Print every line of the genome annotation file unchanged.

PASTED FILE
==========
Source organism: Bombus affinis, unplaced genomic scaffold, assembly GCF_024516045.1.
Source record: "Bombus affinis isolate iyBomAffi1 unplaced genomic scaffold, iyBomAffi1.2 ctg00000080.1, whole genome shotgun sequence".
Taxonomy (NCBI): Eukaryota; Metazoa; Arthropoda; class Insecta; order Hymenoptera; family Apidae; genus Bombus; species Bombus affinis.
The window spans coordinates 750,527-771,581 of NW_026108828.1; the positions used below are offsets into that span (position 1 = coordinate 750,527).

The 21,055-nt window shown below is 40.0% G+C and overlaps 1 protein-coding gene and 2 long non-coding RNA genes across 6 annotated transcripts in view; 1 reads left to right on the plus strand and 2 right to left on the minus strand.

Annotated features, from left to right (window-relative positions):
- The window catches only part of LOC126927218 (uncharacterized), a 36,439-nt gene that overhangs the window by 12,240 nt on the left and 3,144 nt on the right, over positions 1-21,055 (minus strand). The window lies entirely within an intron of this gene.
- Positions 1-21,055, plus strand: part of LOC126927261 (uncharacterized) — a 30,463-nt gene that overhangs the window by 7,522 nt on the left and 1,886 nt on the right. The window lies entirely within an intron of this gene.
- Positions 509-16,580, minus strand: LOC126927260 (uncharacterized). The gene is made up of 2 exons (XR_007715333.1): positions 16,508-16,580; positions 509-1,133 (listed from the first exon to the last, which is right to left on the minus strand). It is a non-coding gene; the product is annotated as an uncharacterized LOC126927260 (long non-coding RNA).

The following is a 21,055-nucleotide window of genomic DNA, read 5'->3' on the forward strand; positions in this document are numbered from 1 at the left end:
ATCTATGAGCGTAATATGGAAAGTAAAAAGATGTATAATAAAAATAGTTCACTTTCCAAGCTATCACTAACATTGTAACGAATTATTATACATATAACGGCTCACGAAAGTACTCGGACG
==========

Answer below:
Source organism: Bombus affinis, unplaced genomic scaffold, assembly GCF_024516045.1.
Source record: "Bombus affinis isolate iyBomAffi1 unplaced genomic scaffold, iyBomAffi1.2 ctg00000080.1, whole genome shotgun sequence".
Taxonomy (NCBI): Eukaryota; Metazoa; Arthropoda; class Insecta; order Hymenoptera; family Apidae; genus Bombus; species Bombus affinis.
The window spans coordinates 750,527-771,581 of NW_026108828.1; the positions used below are offsets into that span (position 1 = coordinate 750,527).

The 21,055-nt window shown below is 40.0% G+C and overlaps 1 protein-coding gene and 2 long non-coding RNA genes across 6 annotated transcripts in view; 1 reads left to right on the plus strand and 2 right to left on the minus strand.

Annotated features, from left to right (window-relative positions):
- The window catches only part of LOC126927218 (uncharacterized), a 36,439-nt gene that overhangs the window by 12,240 nt on the left and 3,144 nt on the right, over positions 1-21,055 (minus strand). The window lies entirely within an intron of this gene.
- Positions 1-21,055, plus strand: part of LOC126927261 (uncharacterized) — a 30,463-nt gene that overhangs the window by 7,522 nt on the left and 1,886 nt on the right. The window lies entirely within an intron of this gene.
- Positions 509-16,580, minus strand: LOC126927260 (uncharacterized). The gene is made up of 2 exons (XR_007715333.1): positions 16,508-16,580; positions 509-1,133 (listed from the first exon to the last, which is right to left on the minus strand). It is a non-coding gene; the product is annotated as an uncharacterized LOC126927260 (long non-coding RNA).

The following is a 21,055-nucleotide window of genomic DNA, read 5'->3' on the forward strand; positions in this document are numbered from 1 at the left end:
ATCTATGAGCGTAATATGGAAAGTAAAAAGATGTATAATAAAAATAGTTCACTTTCCAAGCTATCACTAACATTGTAACGAATTATTATACATATAACGGCTCACGAAAGTACTCGGACG